that represented the name of the person for whom they wanted to vote. Under the 
influence of the Holy Spirit there were two people who were nominated - - then they 
shook the vessel or the container, whatever method they may have used — maybe a 
hand went in and pulled one out, or they could have thrown the pebbles up and then 
decided whenever this pebble fell in this direction nearest to this person, that 
would be the one. Eagerly they awaited. The Scriptures say it was Matthias who 
was chosen. 


From a human perspective now, how do you suppose the man who didn't make it 
felt? What kind of personality complex began to set in then? Or better still, 
how do you suppose Matthias felt about the man who wasn't chosen? Interestingly 

enough, we hear nothing about either one of them from that time on. We know 
nothing about what happened to Joseph Barsabas, nor do we know what kind of a 
disciple Matthias made. 

But I am inclined to bring to your attention the fact that he was labeled 
"successor to Judas" - - and what do you suppose that meant to him? Was that a 
constant reminder that there was a cloud hanging over his head? — that he was 
chosen to replace a man who had failed and who had failed miserably? — and there 
was always within him the possibility of becoming a Judas? ... a question worth 
asking. Worth asking for the simple reason that all of us become successors to 
Judas, whenever there is a vacancy created in discipleship, all the rest of us 
are meant to do one of two things: take up the slack, or to find another to take 
his place. 

I don't mind telling you that from time to time as I've stood at this Sacred 
Desk I've allowed myself to become fully transparent to you. I try to do it as 
circumspectly as I can. There were six of us youngsters who grew up to become 
adults in my family. Little did we realize that there would be one among the 
youngsters, the brother next to me, who would be the one to die first — brain 
tumor, lung cancer. In many ways he was the most vital of the six of us. It was 
a sobering experience for me, with all of its trauma, but I made up my mind that 
as God would give me the energy and the strength, I'd do my best to make up for 
the loss of his life, to live a bit more fervently, more earnestly, more seriously. 
Whenever there's a vacancy, there's that kind of demeanor that becomes a Christian. 

And did it ever occur to you, my friend, that the Kingdom of God goes forward 
one generation at a time? Pastor David is perfectly correct and quite proper when 
he brings to our attention during the announcement period that when the newest re- 
cruits for the Kingdom walk this sacred aisle next Sunday afternoon at 5:00 o'clock, 
we will turn with a welcoming gesture, as much as to say: "We can't get along with- 
out you - - we need you! The troops have to be replenished!" And what is the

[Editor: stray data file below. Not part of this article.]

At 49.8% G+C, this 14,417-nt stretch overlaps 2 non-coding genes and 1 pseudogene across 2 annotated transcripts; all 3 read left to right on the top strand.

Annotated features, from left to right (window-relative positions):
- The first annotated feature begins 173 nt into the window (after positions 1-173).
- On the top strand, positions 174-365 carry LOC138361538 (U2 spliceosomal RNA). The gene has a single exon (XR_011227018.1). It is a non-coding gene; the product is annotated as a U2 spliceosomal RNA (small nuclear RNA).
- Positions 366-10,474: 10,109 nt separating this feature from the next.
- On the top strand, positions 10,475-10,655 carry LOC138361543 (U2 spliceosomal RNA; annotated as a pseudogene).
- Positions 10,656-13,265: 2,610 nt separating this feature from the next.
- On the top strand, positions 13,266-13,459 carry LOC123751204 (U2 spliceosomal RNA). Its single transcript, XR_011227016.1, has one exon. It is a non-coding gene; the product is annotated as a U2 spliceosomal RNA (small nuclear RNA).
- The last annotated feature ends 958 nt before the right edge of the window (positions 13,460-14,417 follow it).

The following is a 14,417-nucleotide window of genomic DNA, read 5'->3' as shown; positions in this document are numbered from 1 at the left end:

criteria? - - a person who proclaims and recognizes the reality of the presence 
of Jesus Christ within his soul. Anyone can qualify as a successor to the person 


who needs to be replaced as long as he meets that kind of qualification. The 
Kingdom of God is in need of people who can testify to the reality of Jesus 

And how do you do it? One of these Sundays when I am standing at the lectern 
I am going to play for you a tape that I got from that adorable thing who accom- 
panied us throughout our stay in China. She was 22 years of age April 1. We 
used to engage in conversation, as though she were trying to make me argue with 
her, because she was not a believer in God. I remember her saying to me, "Have 
you given up trying to convert me?" 

and my answer: "Lui, I don't convert you — only 

God can do that!" 
In the letter that I received from her this week, she wrote some beautiful things. 
But then, honest as she is, she was constrained to say, "I still do not believe in 
God as you do . " 

When I write her, will I argue with her? Of course I shall not argue with her. 
And if I were to see her again now, face to face, I would hope for only one thing: 
that I could communicate to her my_ experience. That's the way it's done! That's 
why you and I are here, because there's been successor to successor to successor — 
and the word continues to be spread and the reality continues to be established by 
the bona fide witness and that's something to think about. 

Sermon - Pastor Raymond Shaheen 
The Day of Pentecost 

May 30, 198 2 


GRACE, Mercy and Peace from God 

our Father and from His Son , 

Jesus Christ, our Blessed Lord. A ¥ \' H 

Amen. (JJVLA ' ' 

There were eleven now.... there once had been twelve. Which one 
of the twelve do you suppose it was who spoke like this? — "I can't 
believe it! - - it just doesn't make sense to me!" - - sounds like 
Peter, don't you think? 

Peter was always the one who didn't hesitate to speak what he 
thought; whether what he thought was worth speaking or not may have 
a different story. But in all likelihood it could have started a 
chain reaction, where one disciple turned to another and said, "Come 
to think of it, it doesn't make sense to me either." 

You see, our Blessed Lord had just said to them - - well, let 

me read it for you in the classic King James, the 4th verse in the 

1st chapter of the Book of the Acts of the Apostles: 

"And while staying with them, He 
charged them not to depart from 
Jerusalem, but to wait for the 
promise of the Father ..." 

It didn't make sense to them at all — Jerusalem of all places 
to stay together! I can well imagine Peter saying to his Master - 
"Don't you realize we'll be a bunch of sitting ducks! They tried to 
do you in as it was! Now if the authorities learn that we're all 
here together, what capital they'd make of that! - with one swell 
stroke they'll annihilate all of us! -as long as we're all here to- 
gether, i would submit that you think in terms of letting us scat-